Saturday, October 31, 2009

More on Friday's rescue and vessel casualty

The Guardian stands by the capsized Carley Renee. USCG photo

State records show the name of the boat four crewmen abandoned near Dutch Harbor yesterday is the Carley Renee. The U.S. Coast Guard had spelled it Carly Renee.

Although the owner, Carley Renee LLC, lists a Juneau post office box for an address, state records show the boat is homeported out of Adak. The registered agent for the owner company is John Moller.

The Carley Renee, which the Coast Guard says is now capsized, is a 59-foot, steel-hulled, Wahl-built boat valued at $675,000. She can fish longline, pot or jig gear, state records show.


Anonymous said...

The Carley Renee was skippered by Sam Cotton's son. I'm told that other skippers declined due to the issues with the vessel.

trasher1001 said...

I skippered the Carley Renee for 2 and 1/2 months prior the current skipper and its rollover. The Carley Renee was well equipped and a safe and stable boat. I don't know the circumstances of its rollover but it was not an inherent problem with the vessel.

Anonymous said...

Sure sounds like a stability problem, somehow...w/2,000 gal. of fuel on....23 knot winds and a following sea...does not make for dangerous conditions....
How many possibilties are there?...Well, let's see...At a glance...
1)Too many pots, thereby raising the boat's meta-center, and lowering the stability rating.
2)A slack tank, causing a free-surface effect.Increasing the rolling period, and prolonging the time before returning to center point.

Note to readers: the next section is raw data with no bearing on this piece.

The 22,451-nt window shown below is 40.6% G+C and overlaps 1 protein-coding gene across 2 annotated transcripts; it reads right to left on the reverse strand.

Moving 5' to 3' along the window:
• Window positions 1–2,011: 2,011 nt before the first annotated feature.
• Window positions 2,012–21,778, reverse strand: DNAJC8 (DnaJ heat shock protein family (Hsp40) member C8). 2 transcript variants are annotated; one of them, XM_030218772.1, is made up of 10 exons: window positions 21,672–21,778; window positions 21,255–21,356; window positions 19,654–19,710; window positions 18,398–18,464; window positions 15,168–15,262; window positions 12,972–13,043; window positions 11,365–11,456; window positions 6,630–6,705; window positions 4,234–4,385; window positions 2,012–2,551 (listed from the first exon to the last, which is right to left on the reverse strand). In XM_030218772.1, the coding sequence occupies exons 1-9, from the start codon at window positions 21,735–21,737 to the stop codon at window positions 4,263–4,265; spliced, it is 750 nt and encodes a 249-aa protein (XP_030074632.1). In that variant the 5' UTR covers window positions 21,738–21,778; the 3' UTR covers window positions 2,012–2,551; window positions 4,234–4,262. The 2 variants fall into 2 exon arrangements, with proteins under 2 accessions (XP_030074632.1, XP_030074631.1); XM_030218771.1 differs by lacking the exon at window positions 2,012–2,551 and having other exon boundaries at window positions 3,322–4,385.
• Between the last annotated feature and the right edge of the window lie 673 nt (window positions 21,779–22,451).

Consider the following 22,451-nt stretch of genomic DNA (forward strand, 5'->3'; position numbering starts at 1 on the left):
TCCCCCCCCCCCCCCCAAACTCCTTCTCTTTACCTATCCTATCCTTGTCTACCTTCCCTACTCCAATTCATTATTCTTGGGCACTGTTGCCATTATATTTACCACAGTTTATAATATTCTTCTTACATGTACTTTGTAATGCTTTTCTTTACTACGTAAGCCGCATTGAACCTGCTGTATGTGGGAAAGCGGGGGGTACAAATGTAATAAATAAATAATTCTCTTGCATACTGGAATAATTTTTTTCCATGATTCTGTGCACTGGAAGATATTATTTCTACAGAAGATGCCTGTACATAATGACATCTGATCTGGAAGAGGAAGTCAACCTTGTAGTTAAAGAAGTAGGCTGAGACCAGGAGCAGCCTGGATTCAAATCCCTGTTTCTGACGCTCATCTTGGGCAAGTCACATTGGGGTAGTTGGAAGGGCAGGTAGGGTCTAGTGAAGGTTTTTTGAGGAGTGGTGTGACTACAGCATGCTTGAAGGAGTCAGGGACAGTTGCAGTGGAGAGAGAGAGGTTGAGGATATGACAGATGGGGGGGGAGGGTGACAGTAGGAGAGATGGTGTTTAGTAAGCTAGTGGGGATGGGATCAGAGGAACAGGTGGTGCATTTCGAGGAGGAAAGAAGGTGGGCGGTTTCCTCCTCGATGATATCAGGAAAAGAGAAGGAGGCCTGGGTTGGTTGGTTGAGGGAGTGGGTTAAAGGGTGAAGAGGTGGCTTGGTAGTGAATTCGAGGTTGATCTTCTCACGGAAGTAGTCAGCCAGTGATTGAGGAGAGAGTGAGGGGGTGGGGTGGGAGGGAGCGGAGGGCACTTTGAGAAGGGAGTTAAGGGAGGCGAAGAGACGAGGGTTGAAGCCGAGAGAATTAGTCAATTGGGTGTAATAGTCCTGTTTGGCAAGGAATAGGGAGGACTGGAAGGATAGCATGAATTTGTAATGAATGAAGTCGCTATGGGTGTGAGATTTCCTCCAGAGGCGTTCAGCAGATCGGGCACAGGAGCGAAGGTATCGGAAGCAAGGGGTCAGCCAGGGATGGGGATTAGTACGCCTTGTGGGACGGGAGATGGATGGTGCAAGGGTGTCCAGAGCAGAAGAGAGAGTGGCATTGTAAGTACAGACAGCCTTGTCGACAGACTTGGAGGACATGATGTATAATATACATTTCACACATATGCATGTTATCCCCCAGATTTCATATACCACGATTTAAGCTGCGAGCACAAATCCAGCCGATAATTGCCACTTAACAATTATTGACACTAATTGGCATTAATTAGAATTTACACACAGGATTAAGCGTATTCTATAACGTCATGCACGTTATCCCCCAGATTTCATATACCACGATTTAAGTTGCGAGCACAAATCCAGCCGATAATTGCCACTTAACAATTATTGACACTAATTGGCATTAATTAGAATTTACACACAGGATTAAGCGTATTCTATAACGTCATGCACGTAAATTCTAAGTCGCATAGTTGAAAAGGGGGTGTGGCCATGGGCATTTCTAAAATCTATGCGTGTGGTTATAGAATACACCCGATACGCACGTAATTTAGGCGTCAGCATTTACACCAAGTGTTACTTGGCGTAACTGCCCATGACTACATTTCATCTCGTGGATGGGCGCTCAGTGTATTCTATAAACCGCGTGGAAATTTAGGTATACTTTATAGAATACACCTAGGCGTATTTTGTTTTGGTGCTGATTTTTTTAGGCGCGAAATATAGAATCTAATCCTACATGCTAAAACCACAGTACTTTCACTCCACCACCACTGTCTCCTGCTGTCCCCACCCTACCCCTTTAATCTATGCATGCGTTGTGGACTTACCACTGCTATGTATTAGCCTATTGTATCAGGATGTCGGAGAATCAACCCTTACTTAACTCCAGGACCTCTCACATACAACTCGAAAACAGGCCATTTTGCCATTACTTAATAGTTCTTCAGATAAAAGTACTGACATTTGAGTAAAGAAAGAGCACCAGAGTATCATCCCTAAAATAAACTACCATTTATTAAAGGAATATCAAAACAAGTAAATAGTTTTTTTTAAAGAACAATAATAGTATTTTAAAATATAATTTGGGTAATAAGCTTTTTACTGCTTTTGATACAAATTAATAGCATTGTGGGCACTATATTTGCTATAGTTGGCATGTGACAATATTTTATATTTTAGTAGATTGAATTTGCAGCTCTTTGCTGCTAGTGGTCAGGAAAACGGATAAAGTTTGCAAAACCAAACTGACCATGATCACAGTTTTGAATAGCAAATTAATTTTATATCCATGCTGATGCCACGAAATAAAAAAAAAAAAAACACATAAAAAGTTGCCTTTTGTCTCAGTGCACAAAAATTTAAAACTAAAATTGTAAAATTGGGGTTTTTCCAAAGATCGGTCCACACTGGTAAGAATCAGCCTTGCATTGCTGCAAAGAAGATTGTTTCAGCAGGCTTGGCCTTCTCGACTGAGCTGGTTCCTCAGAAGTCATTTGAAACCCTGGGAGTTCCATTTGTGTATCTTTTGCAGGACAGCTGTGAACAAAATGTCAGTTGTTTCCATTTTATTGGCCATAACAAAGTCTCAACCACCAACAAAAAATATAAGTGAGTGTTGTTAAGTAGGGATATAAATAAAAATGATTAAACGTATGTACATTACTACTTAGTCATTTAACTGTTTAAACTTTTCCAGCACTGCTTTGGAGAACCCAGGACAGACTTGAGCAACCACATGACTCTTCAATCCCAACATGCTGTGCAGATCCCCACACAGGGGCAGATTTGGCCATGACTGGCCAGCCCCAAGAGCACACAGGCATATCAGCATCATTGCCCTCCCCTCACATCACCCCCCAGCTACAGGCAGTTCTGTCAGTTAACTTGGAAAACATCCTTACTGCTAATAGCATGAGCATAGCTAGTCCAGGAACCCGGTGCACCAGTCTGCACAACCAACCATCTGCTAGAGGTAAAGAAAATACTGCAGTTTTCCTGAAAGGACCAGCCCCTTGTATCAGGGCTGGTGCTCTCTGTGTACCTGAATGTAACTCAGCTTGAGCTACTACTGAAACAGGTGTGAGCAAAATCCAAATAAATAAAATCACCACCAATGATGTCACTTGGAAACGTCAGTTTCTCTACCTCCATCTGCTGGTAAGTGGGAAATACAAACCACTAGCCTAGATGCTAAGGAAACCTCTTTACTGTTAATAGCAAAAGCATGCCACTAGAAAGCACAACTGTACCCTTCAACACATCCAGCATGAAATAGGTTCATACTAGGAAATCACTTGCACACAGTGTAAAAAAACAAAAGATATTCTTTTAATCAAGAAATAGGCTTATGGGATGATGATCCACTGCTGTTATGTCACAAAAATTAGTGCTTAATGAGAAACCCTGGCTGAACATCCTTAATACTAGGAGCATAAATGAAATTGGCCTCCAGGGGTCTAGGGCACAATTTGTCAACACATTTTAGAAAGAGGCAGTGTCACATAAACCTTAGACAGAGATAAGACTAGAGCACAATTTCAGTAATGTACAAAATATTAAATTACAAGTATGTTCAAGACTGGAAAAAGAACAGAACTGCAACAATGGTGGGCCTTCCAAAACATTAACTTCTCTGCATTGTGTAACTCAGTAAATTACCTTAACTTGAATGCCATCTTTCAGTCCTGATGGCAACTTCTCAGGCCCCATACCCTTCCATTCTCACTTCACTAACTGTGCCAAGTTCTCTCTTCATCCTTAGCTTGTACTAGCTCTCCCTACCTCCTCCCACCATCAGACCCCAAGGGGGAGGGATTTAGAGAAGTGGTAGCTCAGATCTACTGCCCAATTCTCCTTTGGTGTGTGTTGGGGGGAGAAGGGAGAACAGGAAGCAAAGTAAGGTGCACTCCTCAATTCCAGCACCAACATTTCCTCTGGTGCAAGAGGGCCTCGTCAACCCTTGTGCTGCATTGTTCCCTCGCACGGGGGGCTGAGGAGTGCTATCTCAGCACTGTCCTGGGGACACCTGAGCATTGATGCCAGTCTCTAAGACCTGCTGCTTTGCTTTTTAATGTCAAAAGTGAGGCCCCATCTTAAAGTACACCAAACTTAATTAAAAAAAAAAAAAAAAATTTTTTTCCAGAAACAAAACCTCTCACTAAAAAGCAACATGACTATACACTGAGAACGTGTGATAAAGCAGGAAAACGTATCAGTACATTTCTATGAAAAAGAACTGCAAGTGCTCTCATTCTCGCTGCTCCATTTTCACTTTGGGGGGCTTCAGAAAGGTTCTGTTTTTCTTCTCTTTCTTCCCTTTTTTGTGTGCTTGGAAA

3)A mechanical failure, such as a faulty sea-chest, or lazerette hatch failing to be properly secured.
4)Failure of high water alarms, rendering a moot situation.
5)An unsafe navigational maneuver in present weather conditions.
6)A deckload that is Not properly secured.
7)A combination of the above.

So, which was it?

Anonymous said...

an internal weld seam failure on the fuel tank?

Anonymous said...

That would cause a free surface effect.
Maybe Rudder or shaft packing failure?

Anonymous said...

having worked on a boat with both the skippers father and his son, i feel it had to have been some sort of issue with the boat.

Anonymous said...

I was one of the crew members. There was no alarms. Weather was calm. Had less pots than the night before when the weather was worse. It was was of those things that just happens without an understanding of why. And Sam Cotten's son was not running it at the time, but was on board.